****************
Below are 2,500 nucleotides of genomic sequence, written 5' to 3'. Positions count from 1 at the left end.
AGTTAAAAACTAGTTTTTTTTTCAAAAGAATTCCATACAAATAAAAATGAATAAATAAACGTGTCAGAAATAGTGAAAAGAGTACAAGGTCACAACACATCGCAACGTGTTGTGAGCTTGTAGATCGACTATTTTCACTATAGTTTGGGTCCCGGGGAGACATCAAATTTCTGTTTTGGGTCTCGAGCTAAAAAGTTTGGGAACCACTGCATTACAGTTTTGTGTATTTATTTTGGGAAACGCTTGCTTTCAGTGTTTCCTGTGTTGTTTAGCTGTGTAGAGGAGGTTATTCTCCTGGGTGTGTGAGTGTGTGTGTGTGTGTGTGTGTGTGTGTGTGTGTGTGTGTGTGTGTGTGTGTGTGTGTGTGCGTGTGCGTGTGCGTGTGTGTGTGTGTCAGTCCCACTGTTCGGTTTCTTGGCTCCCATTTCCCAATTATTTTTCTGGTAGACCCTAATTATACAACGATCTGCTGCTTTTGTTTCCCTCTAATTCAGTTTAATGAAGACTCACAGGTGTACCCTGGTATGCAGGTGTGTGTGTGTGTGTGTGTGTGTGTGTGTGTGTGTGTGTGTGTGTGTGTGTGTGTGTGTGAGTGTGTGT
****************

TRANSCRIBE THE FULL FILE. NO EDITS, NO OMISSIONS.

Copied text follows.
Below are 2,500 nucleotides of genomic sequence, written 5' to 3'. Positions count from 1 at the left end.
AGTTAAAAACTAGTTTTTTTTTCAAAAGAATTCCATACAAATAAAAATGAATAAATAAACGTGTCAGAAATAGTGAAAAGAGTACAAGGTCACAACACATCGCAACGTGTTGTGAGCTTGTAGATCGACTATTTTCACTATAGTTTGGGTCCCGGGGAGACATCAAATTTCTGTTTTGGGTCTCGAGCTAAAAAGTTTGGGAACCACTGCATTACAGTTTTGTGTATTTATTTTGGGAAACGCTTGCTTTCAGTGTTTCCTGTGTTGTTTAGCTGTGTAGAGGAGGTTATTCTCCTGGGTGTGTGAGTGTGTGTGTGTGTGTGTGTGTGTGTGTGTGTGTGTGTGTGTGTGTGTGTGTGTGTGTGTGCGTGTGCGTGTGCGTGTGTGTGTGTGTCAGTCCCACTGTTCGGTTTCTTGGCTCCCATTTCCCAATTATTTTTCTGGTAGACCCTAATTATACAACGATCTGCTGCTTTTGTTTCCCTCTAATTCAGTTTAATGAAGACTCACAGGTGTACCCTGGTATGCAGGTGTGTGTGTGTGTGTGTGTGTGTGTGTGTGTGTGTGTGTGTGTGTGTGTGTGTGTGTGTGAGTGTGTGT